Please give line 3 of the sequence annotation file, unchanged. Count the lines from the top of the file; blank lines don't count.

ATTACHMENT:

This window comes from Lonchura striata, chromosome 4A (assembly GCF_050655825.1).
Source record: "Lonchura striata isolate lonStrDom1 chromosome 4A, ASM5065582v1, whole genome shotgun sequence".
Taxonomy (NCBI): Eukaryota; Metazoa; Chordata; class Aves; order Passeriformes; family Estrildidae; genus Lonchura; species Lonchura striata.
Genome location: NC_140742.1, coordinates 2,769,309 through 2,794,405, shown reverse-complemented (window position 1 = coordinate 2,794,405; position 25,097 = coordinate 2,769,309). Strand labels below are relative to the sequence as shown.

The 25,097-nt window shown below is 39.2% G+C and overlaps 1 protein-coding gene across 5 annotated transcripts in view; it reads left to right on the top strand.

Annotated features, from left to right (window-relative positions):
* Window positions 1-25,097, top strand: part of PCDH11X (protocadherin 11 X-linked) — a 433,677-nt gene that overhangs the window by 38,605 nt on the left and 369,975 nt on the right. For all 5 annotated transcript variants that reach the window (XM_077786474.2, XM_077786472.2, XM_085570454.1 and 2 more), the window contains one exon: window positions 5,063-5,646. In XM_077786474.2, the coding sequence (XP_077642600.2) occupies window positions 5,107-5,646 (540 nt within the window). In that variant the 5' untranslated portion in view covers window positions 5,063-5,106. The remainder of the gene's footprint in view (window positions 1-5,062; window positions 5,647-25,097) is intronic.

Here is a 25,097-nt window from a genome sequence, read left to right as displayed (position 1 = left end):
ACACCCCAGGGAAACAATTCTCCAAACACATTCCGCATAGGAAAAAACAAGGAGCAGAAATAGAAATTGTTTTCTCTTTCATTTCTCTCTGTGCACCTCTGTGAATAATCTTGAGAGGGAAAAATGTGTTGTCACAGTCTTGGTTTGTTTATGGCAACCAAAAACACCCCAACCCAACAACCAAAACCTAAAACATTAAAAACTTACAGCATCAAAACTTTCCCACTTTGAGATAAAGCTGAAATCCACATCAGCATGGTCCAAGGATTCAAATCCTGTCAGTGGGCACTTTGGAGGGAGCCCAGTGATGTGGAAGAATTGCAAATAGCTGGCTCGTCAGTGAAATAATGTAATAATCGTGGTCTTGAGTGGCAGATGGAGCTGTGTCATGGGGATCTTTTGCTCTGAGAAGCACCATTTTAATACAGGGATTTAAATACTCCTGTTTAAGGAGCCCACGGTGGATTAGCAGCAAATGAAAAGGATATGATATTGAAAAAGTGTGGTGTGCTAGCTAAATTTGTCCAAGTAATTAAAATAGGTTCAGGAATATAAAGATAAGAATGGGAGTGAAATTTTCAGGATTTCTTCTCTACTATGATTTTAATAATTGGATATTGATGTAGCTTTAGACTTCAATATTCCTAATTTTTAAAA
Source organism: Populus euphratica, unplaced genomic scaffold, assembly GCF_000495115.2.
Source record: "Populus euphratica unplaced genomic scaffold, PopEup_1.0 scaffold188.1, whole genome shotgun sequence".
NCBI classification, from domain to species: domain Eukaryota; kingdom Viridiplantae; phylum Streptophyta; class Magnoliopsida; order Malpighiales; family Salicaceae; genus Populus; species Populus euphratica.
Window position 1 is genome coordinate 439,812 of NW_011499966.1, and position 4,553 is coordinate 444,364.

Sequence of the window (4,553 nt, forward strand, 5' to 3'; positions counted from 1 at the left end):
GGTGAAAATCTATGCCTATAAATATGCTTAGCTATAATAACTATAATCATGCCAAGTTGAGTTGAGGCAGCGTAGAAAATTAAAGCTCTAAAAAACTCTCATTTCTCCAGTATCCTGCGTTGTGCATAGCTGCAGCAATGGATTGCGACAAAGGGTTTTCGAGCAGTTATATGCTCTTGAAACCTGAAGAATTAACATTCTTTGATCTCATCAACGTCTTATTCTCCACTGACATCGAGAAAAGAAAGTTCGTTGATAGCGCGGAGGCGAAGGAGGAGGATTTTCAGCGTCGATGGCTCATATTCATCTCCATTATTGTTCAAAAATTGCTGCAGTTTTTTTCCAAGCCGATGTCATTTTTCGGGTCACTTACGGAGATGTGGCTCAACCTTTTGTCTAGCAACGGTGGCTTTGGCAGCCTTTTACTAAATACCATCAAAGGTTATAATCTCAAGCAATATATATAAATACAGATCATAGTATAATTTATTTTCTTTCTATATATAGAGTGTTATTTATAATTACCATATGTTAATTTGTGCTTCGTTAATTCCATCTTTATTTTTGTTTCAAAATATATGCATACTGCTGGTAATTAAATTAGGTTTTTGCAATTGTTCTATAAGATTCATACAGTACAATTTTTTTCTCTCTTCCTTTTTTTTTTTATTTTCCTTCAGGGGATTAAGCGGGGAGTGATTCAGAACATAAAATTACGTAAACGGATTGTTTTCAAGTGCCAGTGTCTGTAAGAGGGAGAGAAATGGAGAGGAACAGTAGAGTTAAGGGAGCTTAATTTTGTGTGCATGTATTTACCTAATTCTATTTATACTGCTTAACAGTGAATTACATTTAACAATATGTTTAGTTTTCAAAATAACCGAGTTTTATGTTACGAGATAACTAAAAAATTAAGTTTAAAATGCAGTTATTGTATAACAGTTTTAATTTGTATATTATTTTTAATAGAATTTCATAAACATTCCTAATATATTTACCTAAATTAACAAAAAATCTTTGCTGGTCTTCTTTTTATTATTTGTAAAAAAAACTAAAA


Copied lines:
Taxonomy (NCBI): Eukaryota; Metazoa; Chordata; class Aves; order Passeriformes; family Estrildidae; genus Lonchura; species Lonchura striata.